SSHAC live blog: J. Gresham Machen, E.Y. Mullins, and the American Religion – Darryl Hart

Communications Staff — February 19, 2009

Speaker: Darryl Hart

Title: Author and historian

Americans worry about labels and identity. They fear the labels ‘fundamentalist’ and ‘liberal’ because both are seen as extreme positions. During the era of the modernist-fundamentalist controversy in the 1920s, many tried to position themselves in the middle of these two theological extremes. Machen and Mullins both fell into this pattern, attempting to chart a middle course between the feared extremes.

To force the categories, ‘liberal’ and ‘conservative’ on all figures in this era, is an oversimplification. There were more categories than that.

Mullins became an important figure in the SBC during the era of the Scopes Trial. Mullins pursued a course unacceptable to both evolutionists and fundamentalists. He wanted scientific inquiry as long as it did not challenge traditional morality. Mullins prompted SBC leaders to support less restrictive legislation than they intended to support originally.

After 1924, conservatives in the SBC opposed Mullins. In contrast with Mullins’ position, conservatives passed a statement at the 1926 SBC annual meeting rejecting evolution. Mullins was vulnerable to attacks from conservatives because he appeared to waffle on the subject of evolution.

Machen faced similar circumstances among Northern Presbyterians. He declined to oppose evolution and opposed theological modernists without taking political stands in American culture.

In 1925 a denominational committee concluded that Machen was to blame for the denominational controversy among Northern Presbyterians. The denomination turned against Machen increasingly, resulting in him leaving Princeton Seminary in 1929 and starting the new Westminster Theological Seminary.

Both Mullins and Machen attempted to forge a middle course in the modernist-fundamentalist controversy and failed because of political realities.

Mullins and Machen had similar outlooks. Both believed Unitarianism was the logically consistent outworking of Protestant liberalism. Both thought modernistic thought gutted the church of theological particulars.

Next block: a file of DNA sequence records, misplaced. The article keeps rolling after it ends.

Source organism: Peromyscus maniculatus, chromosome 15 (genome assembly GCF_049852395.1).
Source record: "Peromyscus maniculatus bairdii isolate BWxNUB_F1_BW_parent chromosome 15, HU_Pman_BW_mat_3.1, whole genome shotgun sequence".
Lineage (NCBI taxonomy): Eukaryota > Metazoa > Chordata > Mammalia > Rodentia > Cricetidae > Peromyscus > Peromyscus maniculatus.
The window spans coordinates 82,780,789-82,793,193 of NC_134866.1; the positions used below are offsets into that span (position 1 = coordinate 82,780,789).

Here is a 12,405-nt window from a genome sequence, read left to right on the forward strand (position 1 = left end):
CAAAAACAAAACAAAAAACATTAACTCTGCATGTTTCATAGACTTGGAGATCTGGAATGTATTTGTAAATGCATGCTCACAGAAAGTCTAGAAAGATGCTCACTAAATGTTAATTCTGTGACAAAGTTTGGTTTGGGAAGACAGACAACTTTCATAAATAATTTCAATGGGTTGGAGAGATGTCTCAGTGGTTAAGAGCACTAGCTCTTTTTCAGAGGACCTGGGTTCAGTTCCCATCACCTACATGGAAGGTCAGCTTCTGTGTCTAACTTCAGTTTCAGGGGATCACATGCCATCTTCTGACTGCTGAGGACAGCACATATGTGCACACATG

The two men, however, went in different directions despite these similar starting points. Mullins argued that religion, rightly understood, did not contrast with natural processes and social reforms. Instead Christ brings together every part of life, he said, adding that liberalism does not explain how a brute man can achieve moral or social good. Mullins argued that humans need the redemption offered in Christ to be saved from sin.

Machen believed churches didn’t understand what was at stake in the battle with modern thought. Believers accommodated modern thought and compromised orthodox theology, he said. He battled modernism by explaining and defending Christian doctrine. According to Machen, the way forward was for Christians to confront error and worship God in strong churches.


Scholars confine Machen’s influence largely to conservative Presbyterian circles and Mullins’ influence largely to SBC circles. In the SBC, moderates and conservatives regard Mullins differently. He is a heroic figure for moderates and a villain for conservatives. But none of these conceptions are accurate.

The two men had some negative assessments of each other. Machen thought Mullins was soft on doctrine. Mullins thought Machen’s appeal to doctrine to authoritarian and rationalistic. Mullins looked down on Machen’s high regard for creeds.

Despite their differences, Mullins and Machen both believed that creeds and liberty went together. Both men affirmed both affirmed that liberty and religious authority could coexist. They thought churches should write doctrinal creeds but that Americans should be free to join any church they wanted.

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